Published October 29, 2018


No, dear readers, your eyes do not deceive: The Milken Institute Review is now printed in glorious living color. This will give our designer, Joannah Ralston, more leeway to work her magic, adding touches of irony and whimsy to talk of monopsony power, dependency ratios and tax expenditures. Speaking of which, check the line-up for the 80th quarterly edition:

Nigel Gould-Davies, a former British diplomat who is an associate fellow at the Chatham House policy institute, explores Vladimir Putin’s efforts to make the Russian economy great again. “It is very unlikely that Russia will become the ‘modern and vibrant’ economy that Putin imagined at his inauguration — the problems holding it back are deeply rooted in its system, and long-debated reforms that might tackle them will not be adopted,” he concludes. “Rather, Russia faces relative decline and growing isolation in a global economy.”

Annie Donovan of the U.S. Treasury Department and Kim Saunders, a senior advisor to the Milken Institute’s Center for Financial Markets, explain how tax breaks for investments in newly designated Opportunity Zones could turbocharge ongoing efforts by community development financial institutions to direct capital to low-income communities. “CDFIs have a great deal of hard-earned expertise to make the most of Opportunity Zones,” they enthuse. And, “because the new tax incentives are specifically designed to attract equity capital, the credit products provided by CDFIs could leverage both the social impact and private return of Opportunity Zone funding.”

Simon Haeder, a political scientist at the University of West Virginia, analyzes the prospects for state-based “single-payer” health insurance in the age of Trump. “There is much to like about single-payer systems that could translate into popular appeal,” he writes. “In particular, it would make universal coverage practical and it would give the sole insurer the tools to cut costs. But a go-it-alone single-payer system at the state level would face formidable obstacles, even if it had the wholehearted support of the federal government. Which it would not.”

Brad DeLong, a former deputy assistant secretary of the Treasury, compares the impact of the Great Recession with that of the Great Depression of the 1930s, concluding that the recession may have actually resulted in more lasting damage. “Economic analysis has made the rise and fall of economies easier to understand and easier to manage — or at least I thought it had,” DeLong writes. “Yet once again, policymakers (including the decision makers at the top in the Obama administration) abandoned modern economics in favor of discredited policies born of a mixture of so-called common sense and 19th-century misunderstandings. We are all paying the price — well, the bottom 99 percent of us, anyway.”

James Manyika, the head of the McKinsey Global Institute, assays the economic dislocation likely from the rise of artificial intelligence, and his conclusions are disquieting. “Today, higher education encourages the world to judge graduates by their subject knowledge rather than by their skills in problem-solving and creative thinking — skills that will be especially valuable in an AI-enhanced workplace,” he writes. “More than anything, we need to prepare for this new era in which humans must work alongside smart machines far more intensively.”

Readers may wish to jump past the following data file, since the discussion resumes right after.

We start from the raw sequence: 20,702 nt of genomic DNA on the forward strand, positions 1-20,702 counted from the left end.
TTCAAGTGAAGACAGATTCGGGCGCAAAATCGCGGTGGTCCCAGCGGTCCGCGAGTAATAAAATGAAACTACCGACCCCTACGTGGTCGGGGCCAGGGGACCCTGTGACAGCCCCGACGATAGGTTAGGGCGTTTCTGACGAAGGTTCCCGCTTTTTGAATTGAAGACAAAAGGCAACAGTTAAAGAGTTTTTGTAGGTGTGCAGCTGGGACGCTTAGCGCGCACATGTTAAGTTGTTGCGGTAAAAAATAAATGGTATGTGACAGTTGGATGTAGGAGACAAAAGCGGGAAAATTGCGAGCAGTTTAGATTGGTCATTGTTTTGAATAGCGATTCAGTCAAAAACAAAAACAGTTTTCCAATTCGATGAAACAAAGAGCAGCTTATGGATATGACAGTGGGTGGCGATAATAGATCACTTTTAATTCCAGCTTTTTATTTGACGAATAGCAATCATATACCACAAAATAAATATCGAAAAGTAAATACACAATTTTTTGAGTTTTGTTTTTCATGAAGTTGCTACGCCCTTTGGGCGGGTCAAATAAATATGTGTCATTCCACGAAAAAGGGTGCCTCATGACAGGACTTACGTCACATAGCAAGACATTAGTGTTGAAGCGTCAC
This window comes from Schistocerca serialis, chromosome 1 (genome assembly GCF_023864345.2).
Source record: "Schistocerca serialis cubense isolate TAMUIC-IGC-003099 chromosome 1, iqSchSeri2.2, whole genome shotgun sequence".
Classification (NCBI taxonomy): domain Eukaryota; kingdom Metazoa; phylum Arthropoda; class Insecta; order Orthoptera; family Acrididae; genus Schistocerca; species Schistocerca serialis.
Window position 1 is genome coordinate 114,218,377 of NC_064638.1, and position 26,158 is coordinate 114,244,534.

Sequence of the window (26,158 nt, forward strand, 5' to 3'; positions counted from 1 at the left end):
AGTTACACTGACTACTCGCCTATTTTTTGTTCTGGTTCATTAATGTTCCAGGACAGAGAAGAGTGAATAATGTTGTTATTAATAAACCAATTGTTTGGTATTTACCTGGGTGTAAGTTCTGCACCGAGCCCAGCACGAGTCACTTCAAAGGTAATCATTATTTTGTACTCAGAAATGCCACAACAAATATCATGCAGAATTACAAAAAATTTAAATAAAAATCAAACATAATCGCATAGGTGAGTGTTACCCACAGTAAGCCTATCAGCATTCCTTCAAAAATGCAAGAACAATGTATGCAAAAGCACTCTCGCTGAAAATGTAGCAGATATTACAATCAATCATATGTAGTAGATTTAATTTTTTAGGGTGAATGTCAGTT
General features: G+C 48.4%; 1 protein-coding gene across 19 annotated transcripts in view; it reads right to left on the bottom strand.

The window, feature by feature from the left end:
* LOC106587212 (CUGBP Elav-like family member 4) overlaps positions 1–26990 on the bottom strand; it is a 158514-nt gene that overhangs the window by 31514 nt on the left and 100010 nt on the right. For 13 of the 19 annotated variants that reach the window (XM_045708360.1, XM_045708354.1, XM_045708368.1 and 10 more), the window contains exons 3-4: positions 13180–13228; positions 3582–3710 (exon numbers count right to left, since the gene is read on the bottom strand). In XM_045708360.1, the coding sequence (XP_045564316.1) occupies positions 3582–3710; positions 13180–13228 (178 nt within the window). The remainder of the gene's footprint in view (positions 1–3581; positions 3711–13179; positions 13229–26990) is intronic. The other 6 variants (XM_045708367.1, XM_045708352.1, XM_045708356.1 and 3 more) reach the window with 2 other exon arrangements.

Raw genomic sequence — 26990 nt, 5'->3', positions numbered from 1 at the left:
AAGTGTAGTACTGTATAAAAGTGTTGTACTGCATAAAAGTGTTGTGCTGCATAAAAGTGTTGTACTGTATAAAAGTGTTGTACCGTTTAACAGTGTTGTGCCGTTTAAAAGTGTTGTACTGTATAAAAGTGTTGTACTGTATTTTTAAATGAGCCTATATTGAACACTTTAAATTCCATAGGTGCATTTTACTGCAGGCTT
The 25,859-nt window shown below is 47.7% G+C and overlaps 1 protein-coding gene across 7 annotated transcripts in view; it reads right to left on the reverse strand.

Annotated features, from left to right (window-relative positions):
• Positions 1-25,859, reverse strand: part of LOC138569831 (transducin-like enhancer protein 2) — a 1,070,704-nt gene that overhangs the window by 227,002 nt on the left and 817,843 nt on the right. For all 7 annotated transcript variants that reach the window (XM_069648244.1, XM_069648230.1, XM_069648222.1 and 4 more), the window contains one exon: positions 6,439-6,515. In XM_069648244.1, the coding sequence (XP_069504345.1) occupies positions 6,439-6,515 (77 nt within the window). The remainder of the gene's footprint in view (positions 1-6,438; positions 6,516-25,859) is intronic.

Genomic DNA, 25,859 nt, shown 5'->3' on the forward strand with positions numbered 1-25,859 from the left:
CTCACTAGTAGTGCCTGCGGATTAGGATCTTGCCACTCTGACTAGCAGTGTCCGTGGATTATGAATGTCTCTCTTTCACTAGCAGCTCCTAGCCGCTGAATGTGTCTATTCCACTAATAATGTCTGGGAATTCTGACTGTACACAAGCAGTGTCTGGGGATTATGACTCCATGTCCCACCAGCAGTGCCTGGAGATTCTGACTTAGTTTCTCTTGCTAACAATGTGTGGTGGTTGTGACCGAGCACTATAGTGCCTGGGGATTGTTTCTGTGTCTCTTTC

Adam Looney, director of the Center on Regulation and Markets at Brookings, and Tara Watson, an economist at Williams College, take a hard look at what went wrong in the government’s giant student loan program, and how changing the financial incentives of educational institutions could go a long way to making it right. “The key to improving outcomes for student borrowers is to toughen institutional accountability,” they write. “One promising approach is risk sharing, in which schools bear a portion of the financial consequences that students (and taxpayers) face from poor outcomes.”

In his “Letter From Nicaragua,” Charles Castaldi, a former NPR reporter in Latin America, explains the political/economic origins of the revolt against the tiny country’s increasingly autocratic government, and the tragic consequences of the uneven battle that followed. “Seeing Daniel Ortega bask in the support of his assembled multitudes, one could conclude that the rebellion had been ignominiously crushed,” he writes. “Ortega and his wife seem confident they can return to autocracy-as-usual, ruling with a mix of threats and well-placed patronage. But the rebellion did force the presidential couple to show their true colors, and what the world saw was an all-too-familiar Latin American dictator willing to do whatever was necessary to stay on top.”

Bill Frey, a demographer at Brookings and the University of Michigan, as well as a senior fellow at the Milken Institute, offers a statistical portrait of the millennial generation. “Now, all adult millennials make up nearly a quarter of the total population, 30 percent of the voting-age population, and almost two-fifths of the working-age population,” he writes. “While much attention has been given to this generation’s technological savvy, tolerance and independence, and its skeptical view of established institutions, I would argue the one characteristic of millennials that matters most is their racial and ethnic diversity.”

That’s all, folks. But, hey, I think it’s quite a lot.

— Peter Passell